How to Raise a Foodie

Matthew Amster-Barton is an award-winning food writer turned stay-at-home dad. His book “Hungry Monkey” offers a humorous and inspiring account of how he turned food into a shared adventure for himself and his baby daughter. “Hungry Monkey” is sprinkled with the baby, toddler and kid recipes he came up with as Iris grew. Age four at the time of this interview with Dad, Iris had just started using her own electric frying pan.

When Matthew Amster-Burton’s baby, Iris, was 6 1/2 months, she suddenly became very interested in what was on her parents’ plates. Papa, a food writer and stay-at-home dad, didn’t particularly want his daughter’s first taste of solid food to be bland cereal; instead, he peeled some fresh fruit and mashed it to a pulp. Next up: nibbles of whatever was on the family table. Within a couple of months, Iris and her dad were sharing tasty dishes like Chicken and Mushrooms. Forget about introducing solids food by food!

Some experts say that you can avoid raising a picky eater by raising an adventurous one. Matthew isn’t so sure (“Parents should not hold themselves responsible for whether their baby is a picky eater,” he says. “Let yourself off the hook.”). For him, sharing the food he loves with his baby is simply a way to enjoy her.

“Food is an opportunity to have fun sharing something with your baby,” Matthew says. It’s something my daughter and I can enjoy in the same way and on the same level – it tastes good to both of us, and so we’re enjoying the same experience. Parents need to figure out where they’ll connect with their kids; it could be music or sports, but food is in its own special category. You’re both going to have to eat anyway, and having fun with it keeps it from becoming a chore. ”

According to Matthew, the best time to start giving your baby everything you love to eat is at the very beginning. We asked him to tell us more – and to share some recipes!

Were you ever worried about going against popular wisdom on babies and solids?

[Feeding authority] Ellyn Satter’s book Child of Mine reassured me that our approach was okay. And Iris was helpful because she enjoyed  all the things we fed her. Also, she exclusively breastfed until she was 6 months and then was still getting breast milk and formula afterward, which helped us feel good – we knew that that until age 1 the core of her diet was breast milk and formula. The only thing I worried about was choking hazards. Anything we shared with her, we chopped very fine.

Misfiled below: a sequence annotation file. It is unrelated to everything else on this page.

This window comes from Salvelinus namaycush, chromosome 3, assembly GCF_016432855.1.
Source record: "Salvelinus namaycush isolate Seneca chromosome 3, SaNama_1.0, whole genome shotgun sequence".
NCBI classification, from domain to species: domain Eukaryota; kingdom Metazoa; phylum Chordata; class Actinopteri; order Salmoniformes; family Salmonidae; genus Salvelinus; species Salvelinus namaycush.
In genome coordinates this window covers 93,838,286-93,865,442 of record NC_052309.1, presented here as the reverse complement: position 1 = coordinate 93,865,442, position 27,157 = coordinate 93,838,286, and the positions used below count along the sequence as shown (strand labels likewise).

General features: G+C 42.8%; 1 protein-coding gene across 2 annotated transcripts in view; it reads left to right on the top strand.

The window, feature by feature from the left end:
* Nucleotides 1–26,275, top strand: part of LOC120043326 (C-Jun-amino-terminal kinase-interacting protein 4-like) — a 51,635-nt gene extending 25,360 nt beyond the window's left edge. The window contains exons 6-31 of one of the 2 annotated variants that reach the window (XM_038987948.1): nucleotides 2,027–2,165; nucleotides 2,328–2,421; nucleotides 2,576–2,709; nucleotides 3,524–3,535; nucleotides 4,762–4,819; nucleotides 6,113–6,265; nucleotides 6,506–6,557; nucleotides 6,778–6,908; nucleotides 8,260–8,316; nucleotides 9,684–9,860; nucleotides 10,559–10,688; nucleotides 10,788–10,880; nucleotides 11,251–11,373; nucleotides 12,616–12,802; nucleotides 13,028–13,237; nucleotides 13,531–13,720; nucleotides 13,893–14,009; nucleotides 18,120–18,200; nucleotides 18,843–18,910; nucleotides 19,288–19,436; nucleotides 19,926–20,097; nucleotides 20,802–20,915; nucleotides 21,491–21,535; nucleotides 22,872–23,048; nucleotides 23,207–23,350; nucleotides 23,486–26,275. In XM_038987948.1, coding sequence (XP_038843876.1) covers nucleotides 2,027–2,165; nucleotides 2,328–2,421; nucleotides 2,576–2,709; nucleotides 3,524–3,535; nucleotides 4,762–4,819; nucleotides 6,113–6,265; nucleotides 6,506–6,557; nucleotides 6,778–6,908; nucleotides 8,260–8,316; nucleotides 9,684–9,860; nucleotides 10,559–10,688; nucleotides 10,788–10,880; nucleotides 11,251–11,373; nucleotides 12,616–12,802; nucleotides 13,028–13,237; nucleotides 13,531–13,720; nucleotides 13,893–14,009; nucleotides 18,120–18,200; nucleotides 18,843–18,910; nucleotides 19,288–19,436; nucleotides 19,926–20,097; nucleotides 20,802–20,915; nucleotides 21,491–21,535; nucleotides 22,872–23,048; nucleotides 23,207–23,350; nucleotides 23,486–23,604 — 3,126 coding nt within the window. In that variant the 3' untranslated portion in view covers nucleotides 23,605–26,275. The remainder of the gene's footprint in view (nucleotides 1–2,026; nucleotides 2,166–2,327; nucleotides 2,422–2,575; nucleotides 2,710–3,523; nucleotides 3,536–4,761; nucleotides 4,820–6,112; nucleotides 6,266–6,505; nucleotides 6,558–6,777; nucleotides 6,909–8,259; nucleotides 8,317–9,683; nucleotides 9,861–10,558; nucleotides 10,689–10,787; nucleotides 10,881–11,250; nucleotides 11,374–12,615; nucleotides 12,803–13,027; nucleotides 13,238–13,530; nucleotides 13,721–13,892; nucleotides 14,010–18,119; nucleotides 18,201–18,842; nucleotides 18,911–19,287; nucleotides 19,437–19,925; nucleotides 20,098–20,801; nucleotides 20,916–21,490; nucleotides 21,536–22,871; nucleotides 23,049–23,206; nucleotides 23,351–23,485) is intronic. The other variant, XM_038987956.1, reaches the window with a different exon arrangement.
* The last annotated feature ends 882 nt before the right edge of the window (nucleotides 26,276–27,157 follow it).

What about allergies and condiments like salt and spices?

The allergen thing is a popular myth – there was an American Pediatric Association recommendation for a long time to avoid nuts and shellfish, but that was reviewed last year and the APA now says it’s okay to start your baby on these beginning at 6 months. Serving them won’t provoke an allergy.

Salt is an issue for babies too young to be eating solids  – they have a lot of trouble metabolizing salt until they’re 4 or 6 months. After that it’s fine. Babies love spicy foods just as they like brightly colored things – they don’t like bland. [Editor’s note: Reactions to allergens can be severe and potentially life-threatening. That doesn’t mean you shouldn’t expose your baby – in fact, early exposure might protect children from allergies – but plan the exposure and be prepared, just in case. For more, click here.]

Your top tips for raising a foodie? See our Mom’s suggestions from our community.

•    Start early to have fun with food: Take advantage of the months between first solids and that moment when babies start expressing strong preferences about what they want to eat.

•    Remember that young babies are adventurous when it comes to food. They’ll eat anything. They’ve been dying to put things in their mouth for months, and their parents have said no – and now it’s okay! When Iris was 12 months her  favorites included spicy enchiladas, Brussels sprouts, Belgian eggplant gratin, and any kind of stew. On the other hand, toddlers have a sixth sense for being manipulated; if they think their parents are trying to manipulate them into eating something, they will rebel.

•    Don’t worry if you rarely do more than heat a frozen or prepared meal. You can do that and still share food with your baby. There’s a wide variety of frozen and prepared foods totally suitable for sharing. I was getting ethnic and gourmet frozen foods and sharing them with Iris by the time she was 1. [Editors note: See Hungry Monkey for Matthew’ and Iris’s favorite convenience foods, including frozen potstickers , polenta and freeze-dried gnocchi.] It’s all about sharing the foods you love with your baby.


•    Exploring ethnic markets is really fun – it’s one of our favorite pastimes. We’ve discovered new foods together and both ended up liking them.

•    Some babies don’t like food with lumps and need it blended. You have to get to know what your baby likes. Little gums are really powerful and those first teeth, the incisors, don’t make much difference. Iris liked having the practice of chewing things up. She could eat vegetables like green beans, carrots and snow peas cooked not too soft, and she loved chunks of sweet potato and kidney beans. But stew is the ultimate baby food. You can make it ahead, it lasts for days in the fridge, the texture is perfect for someone who has no teeth, and you can use so many different proteins, you can flavor it any way you want…